Voter outreach led to big drop in rejected mail ballots
ATLANTA (AP) — A surge of absentee ballots during last year’s election led to concerns that a larger percentage of mailed ballots could be rejected for arriving past the deadline, not having a voter’s signature or some other reason. An analysis by The Associated Press shows that didn’t happen. AP found the rate of ballot rejections was actually lower in November than during last year’s primaries in several politically pivotal states despite an increase in the total number of mailed ballots cast. Voting rights groups attribute the success to widespread efforts to educate voters and following up on those that got rejected.
Law enforcement resuscitates kayaker who overturned in lake
ELDORADO, N.C. (AP) — A state wildlife officer and a county sheriff’s deputy have resuscitated a kayaker whose vessel overturned in a North Carolina lake. The Charlotte Observer reports that the incident occurred Saturday at Falls Reservoir in eastern Stanly County. The N.C. Wildlife Resources Commission said that master officer David Ritzheimer was patrolling by boat when he heard cries for help from a group on the shore. The kayaker had been underwater for several minutes. He had no pulse and was not breathing. Ritzheimer and sheriff’s deputy Darnell Almond took turns performing CPR until the kayaker was able to breathe. He remained hospitalized Monday.
ART COLLECTION-CONFEDERATE SUPPORTERS
Founder of Baltimore art collection backed Confederate cause
BALTIMORE (AP) — A founder of the Baltimore art collection that bears his name campaigned for the Confederate cause along with his son. The revelation comes from a museum whose spokesman says it’s trying to show its role in inequality over the years. The Baltimore Sun reports the disclosures come as institutions such as the Johns Hopkins University and art museums in the U.S. and Europe are exploring and sharing shameful parts of their pasts. But research conducted by the Walters Art Museum made public Monday revealed that William Walters helped organize a protest that led to the Pratt Street Riots of 1861, resulting in the Civil War’s first casualties.
Patient enrollment begins for NC Medicaid managed care shift
RALEIGH, N.C. (AP) — North Carolina’s Medicaid recipients now can decide which health plan they’ll use for medical services when a system overhaul goes online July 1. Open enrollment for Medicaid managed care began this week and ends May 14. About 1.8 million people covered by Medicaid or a related program should enroll and choose from one of several plans. People who don’t will be placed in a plan automatically. The state is switching from a traditional fee-for-service program to one in which health plans receive fixed monthly payments for every patient treated. Managed care supporters believe it will control expenses and result in healthier patients.
N Carolina man charged with insurance fraud in wreck scheme
RALEIGH, N.C. (AP) — The North Carolina Department of Insurance has charged a man with insurance fraud in connection with a scheme involving roadside cleanup after a car crash. A news release from the agency says 26-year-old Garrett Scarlette of Thomasville was also charged with attempting to obtain property by false pretense. The department’s criminal investigators accused Scarlette of trying to collect money for an unauthorized cleanup of motor vehicle fluid from the driver of a car that wrecked in Guilford County last November. Investigators say Scarlette also tried to collect on am insurance claim for the same unauthorized roadside cleanup. It’s unclear whether Scarlette has an attorney.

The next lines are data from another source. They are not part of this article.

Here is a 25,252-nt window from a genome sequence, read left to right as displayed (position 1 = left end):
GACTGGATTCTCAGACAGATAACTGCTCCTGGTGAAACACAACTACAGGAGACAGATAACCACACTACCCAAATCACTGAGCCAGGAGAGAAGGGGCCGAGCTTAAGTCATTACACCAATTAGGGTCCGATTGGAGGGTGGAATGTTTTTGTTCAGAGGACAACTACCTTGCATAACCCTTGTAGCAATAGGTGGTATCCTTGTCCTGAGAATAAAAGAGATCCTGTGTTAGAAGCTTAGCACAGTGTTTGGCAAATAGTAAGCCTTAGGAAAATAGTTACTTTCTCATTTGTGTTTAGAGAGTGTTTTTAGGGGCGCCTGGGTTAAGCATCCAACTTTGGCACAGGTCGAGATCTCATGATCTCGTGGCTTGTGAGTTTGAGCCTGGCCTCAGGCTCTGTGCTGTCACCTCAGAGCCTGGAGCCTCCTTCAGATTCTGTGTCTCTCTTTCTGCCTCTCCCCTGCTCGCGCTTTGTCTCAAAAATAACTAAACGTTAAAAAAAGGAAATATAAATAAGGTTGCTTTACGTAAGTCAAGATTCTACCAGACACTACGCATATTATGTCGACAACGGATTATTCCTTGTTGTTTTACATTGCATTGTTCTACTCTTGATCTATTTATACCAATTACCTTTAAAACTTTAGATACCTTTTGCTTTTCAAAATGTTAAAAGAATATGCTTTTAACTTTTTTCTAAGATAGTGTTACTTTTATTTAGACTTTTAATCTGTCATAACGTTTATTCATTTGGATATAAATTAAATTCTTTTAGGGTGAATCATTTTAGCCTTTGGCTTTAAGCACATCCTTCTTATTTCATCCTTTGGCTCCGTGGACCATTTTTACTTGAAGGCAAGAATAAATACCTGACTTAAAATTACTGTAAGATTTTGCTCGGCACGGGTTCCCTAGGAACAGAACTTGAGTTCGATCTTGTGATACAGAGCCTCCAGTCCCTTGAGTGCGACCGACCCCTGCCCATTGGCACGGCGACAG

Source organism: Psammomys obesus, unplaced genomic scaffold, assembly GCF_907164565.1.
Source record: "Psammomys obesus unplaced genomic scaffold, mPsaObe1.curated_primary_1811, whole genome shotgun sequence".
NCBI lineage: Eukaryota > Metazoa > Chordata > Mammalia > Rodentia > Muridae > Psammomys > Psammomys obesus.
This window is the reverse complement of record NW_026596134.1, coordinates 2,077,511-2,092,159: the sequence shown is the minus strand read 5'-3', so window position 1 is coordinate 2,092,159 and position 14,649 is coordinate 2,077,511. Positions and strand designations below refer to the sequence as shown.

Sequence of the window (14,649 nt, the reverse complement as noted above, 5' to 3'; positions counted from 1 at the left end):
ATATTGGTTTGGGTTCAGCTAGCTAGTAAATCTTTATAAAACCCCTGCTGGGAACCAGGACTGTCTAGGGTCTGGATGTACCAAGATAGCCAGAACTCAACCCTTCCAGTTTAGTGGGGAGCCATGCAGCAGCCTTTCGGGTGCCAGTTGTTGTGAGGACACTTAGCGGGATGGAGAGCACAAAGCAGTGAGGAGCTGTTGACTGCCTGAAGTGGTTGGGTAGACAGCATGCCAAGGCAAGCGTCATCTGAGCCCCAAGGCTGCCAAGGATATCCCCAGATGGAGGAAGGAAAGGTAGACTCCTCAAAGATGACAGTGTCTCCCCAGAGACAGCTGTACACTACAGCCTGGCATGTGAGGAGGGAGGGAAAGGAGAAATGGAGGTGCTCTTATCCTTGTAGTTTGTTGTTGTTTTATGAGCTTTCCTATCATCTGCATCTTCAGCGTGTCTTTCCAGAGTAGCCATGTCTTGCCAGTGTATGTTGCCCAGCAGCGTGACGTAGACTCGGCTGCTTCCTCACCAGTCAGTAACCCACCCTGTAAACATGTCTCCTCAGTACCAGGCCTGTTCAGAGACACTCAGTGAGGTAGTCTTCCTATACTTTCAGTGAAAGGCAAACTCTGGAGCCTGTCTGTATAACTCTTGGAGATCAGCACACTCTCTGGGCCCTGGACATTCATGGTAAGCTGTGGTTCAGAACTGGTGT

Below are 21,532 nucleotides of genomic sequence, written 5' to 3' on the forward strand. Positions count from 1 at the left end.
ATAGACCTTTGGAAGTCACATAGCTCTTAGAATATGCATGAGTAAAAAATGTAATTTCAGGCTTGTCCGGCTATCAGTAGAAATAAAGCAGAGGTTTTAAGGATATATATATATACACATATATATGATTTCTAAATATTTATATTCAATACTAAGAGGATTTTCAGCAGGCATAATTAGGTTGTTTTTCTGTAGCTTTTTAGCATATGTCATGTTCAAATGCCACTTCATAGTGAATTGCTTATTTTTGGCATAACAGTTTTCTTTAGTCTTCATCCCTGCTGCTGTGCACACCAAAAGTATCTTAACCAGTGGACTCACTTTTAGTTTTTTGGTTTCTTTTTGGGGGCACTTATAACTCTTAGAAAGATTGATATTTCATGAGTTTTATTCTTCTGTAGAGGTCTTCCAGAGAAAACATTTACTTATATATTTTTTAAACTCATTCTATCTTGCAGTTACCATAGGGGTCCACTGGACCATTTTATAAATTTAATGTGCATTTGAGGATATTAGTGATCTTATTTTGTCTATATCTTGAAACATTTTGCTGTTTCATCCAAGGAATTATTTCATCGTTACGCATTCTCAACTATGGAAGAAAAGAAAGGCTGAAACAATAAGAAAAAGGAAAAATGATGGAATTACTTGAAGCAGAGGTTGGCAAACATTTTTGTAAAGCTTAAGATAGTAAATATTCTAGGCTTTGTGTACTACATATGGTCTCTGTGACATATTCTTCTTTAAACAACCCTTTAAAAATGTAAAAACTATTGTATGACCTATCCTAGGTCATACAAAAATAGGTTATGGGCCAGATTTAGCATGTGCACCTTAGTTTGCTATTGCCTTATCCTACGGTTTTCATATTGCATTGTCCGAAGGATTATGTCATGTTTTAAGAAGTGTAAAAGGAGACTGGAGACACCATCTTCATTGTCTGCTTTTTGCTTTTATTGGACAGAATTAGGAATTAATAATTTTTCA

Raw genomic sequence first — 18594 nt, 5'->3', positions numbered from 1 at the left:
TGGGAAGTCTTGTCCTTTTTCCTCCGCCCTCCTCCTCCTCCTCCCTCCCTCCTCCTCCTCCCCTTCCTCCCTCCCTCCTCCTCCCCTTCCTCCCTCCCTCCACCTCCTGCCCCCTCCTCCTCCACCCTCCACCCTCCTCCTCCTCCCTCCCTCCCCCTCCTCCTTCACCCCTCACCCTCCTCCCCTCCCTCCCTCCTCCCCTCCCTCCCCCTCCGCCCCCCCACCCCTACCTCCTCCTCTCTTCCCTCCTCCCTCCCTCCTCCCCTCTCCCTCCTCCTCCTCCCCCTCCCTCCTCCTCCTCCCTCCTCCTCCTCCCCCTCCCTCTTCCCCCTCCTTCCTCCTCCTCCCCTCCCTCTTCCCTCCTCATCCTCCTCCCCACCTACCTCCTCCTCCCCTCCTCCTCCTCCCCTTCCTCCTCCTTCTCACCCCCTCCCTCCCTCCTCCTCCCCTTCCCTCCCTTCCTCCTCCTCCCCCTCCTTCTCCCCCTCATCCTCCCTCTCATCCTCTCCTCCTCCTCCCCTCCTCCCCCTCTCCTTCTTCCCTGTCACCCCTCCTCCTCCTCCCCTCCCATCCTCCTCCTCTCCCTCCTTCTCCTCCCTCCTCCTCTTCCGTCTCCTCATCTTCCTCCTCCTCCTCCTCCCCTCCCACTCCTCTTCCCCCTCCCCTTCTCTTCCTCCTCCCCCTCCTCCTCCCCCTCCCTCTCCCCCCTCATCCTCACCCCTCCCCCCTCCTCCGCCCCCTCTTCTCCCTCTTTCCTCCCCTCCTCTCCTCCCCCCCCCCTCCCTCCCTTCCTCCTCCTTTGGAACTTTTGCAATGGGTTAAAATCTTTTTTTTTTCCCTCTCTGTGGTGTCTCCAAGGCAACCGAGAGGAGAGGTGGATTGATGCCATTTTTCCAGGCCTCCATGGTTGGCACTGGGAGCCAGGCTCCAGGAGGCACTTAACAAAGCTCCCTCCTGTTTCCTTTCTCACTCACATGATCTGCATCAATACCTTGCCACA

NC demonstrators demand lawmakers back agenda to aid poor
RALEIGH, N.C. (AP) — North Carolina demonstrators want state legislators to protect voting rights and implement a dozen other liberal policy prescriptions they say will lift up low-income residents. The North Carolina chapter of the Poor People’s Campaign held a news conference outside the Legislative Building on Monday to promote the group’s agenda and later leave priority lists with legislators. The national campaign scheduled similar actions on Monday in about 30 other states and Washington. Goldsboro pastor the Rev. William Barber is a campaign co-chair. Campaign leaders are particularly worried about hundred of bills that they said would restrict voting in over 40 states.
South emerges as flashpoint of brewing redistricting battle
States across the South are the center of the upcoming, once-a-decade redistricting battle. The region is the fastest growing in the country and as a result will be adding an estimated half-a-dozen House seats. That population growth has also made it a political battleground as an influx from more liberal Northern states threatens Republicans’ control in the region. Finally, most Southern states will no longer need to run their redrawn legislative districts past the Justice Department to confirm they don’t discriminate against minorities. Civil rights group fear the loss of that safeguard could lead back to racial gerrymandering.
POLICE CAR FIRE-SENTENCE
Feds: Man sentenced for attempting to set police car on fire
RALEIGH, N.C. (AP) — A North Carolina man has been sentenced to more than two years in federal prison for attempting to set fire to a marked police car in Raleigh after a protest against the death of George Floyd. The U.S. Attorney’s Office for the Eastern District of North Carolina said in a news release on Monday that Jabari Devon Davis got a prison sentence of 30 months. Federal authorities said the vehicle was set ablaze in the early morning hours of May 31. Investigators found a charred sock and a bottle with the odor of gasoline on the sidewalk nearby. Authorities said that a fingerprint lifted from the bottle belonged to Davis.
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